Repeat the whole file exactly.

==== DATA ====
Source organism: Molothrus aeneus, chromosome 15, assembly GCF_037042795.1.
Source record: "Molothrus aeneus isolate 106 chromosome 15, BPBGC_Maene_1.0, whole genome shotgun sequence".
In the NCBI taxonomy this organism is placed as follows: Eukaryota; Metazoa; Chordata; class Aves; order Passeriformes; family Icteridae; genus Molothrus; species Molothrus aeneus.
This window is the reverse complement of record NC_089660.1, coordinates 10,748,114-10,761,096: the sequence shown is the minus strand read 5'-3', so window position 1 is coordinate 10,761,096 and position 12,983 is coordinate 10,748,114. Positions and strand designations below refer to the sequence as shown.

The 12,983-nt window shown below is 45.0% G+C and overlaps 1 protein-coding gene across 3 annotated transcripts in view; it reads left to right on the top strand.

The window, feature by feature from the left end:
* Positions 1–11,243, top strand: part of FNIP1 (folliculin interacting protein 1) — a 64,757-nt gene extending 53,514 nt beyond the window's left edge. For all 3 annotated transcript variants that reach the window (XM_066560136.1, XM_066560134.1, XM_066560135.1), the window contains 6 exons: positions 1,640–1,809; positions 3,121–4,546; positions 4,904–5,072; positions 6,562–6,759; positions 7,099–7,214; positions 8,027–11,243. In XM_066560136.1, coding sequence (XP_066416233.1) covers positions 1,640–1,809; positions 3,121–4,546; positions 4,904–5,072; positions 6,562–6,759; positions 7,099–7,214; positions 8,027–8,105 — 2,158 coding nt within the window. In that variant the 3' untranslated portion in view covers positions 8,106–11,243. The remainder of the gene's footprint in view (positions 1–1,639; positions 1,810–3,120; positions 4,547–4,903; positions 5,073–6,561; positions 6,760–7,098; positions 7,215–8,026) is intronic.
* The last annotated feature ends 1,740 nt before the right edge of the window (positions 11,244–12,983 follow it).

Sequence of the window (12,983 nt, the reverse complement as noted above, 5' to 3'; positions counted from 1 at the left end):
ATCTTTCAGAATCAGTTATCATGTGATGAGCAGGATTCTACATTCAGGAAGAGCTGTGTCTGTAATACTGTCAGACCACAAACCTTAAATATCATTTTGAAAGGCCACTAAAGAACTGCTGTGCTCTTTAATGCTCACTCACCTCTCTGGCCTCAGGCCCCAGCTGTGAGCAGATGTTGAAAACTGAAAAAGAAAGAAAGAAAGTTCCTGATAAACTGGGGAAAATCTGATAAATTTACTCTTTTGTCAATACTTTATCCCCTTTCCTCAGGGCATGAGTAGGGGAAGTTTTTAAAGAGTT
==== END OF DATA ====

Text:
Source organism: Molothrus aeneus, chromosome 15, assembly GCF_037042795.1.
Source record: "Molothrus aeneus isolate 106 chromosome 15, BPBGC_Maene_1.0, whole genome shotgun sequence".
In the NCBI taxonomy this organism is placed as follows: Eukaryota; Metazoa; Chordata; class Aves; order Passeriformes; family Icteridae; genus Molothrus; species Molothrus aeneus.
This window is the reverse complement of record NC_089660.1, coordinates 10,748,114-10,761,096: the sequence shown is the minus strand read 5'-3', so window position 1 is coordinate 10,761,096 and position 12,983 is coordinate 10,748,114. Positions and strand designations below refer to the sequence as shown.

The 12,983-nt window shown below is 45.0% G+C and overlaps 1 protein-coding gene across 3 annotated transcripts in view; it reads left to right on the top strand.

The window, feature by feature from the left end:
* Positions 1–11,243, top strand: part of FNIP1 (folliculin interacting protein 1) — a 64,757-nt gene extending 53,514 nt beyond the window's left edge. For all 3 annotated transcript variants that reach the window (XM_066560136.1, XM_066560134.1, XM_066560135.1), the window contains 6 exons: positions 1,640–1,809; positions 3,121–4,546; positions 4,904–5,072; positions 6,562–6,759; positions 7,099–7,214; positions 8,027–11,243. In XM_066560136.1, coding sequence (XP_066416233.1) covers positions 1,640–1,809; positions 3,121–4,546; positions 4,904–5,072; positions 6,562–6,759; positions 7,099–7,214; positions 8,027–8,105 — 2,158 coding nt within the window. In that variant the 3' untranslated portion in view covers positions 8,106–11,243. The remainder of the gene's footprint in view (positions 1–1,639; positions 1,810–3,120; positions 4,547–4,903; positions 5,073–6,561; positions 6,760–7,098; positions 7,215–8,026) is intronic.
* The last annotated feature ends 1,740 nt before the right edge of the window (positions 11,244–12,983 follow it).

Sequence of the window (12,983 nt, the reverse complement as noted above, 5' to 3'; positions counted from 1 at the left end):
ATCTTTCAGAATCAGTTATCATGTGATGAGCAGGATTCTACATTCAGGAAGAGCTGTGTCTGTAATACTGTCAGACCACAAACCTTAAATATCATTTTGAAAGGCCACTAAAGAACTGCTGTGCTCTTTAATGCTCACTCACCTCTCTGGCCTCAGGCCCCAGCTGTGAGCAGATGTTGAAAACTGAAAAAGAAAGAAAGAAAGTTCCTGATAAACTGGGGAAAATCTGATAAATTTACTCTTTTGTCAATACTTTATCCCCTTTCCTCAGGGCATGAGTAGGGGAAGTTTTTAAAGAGTT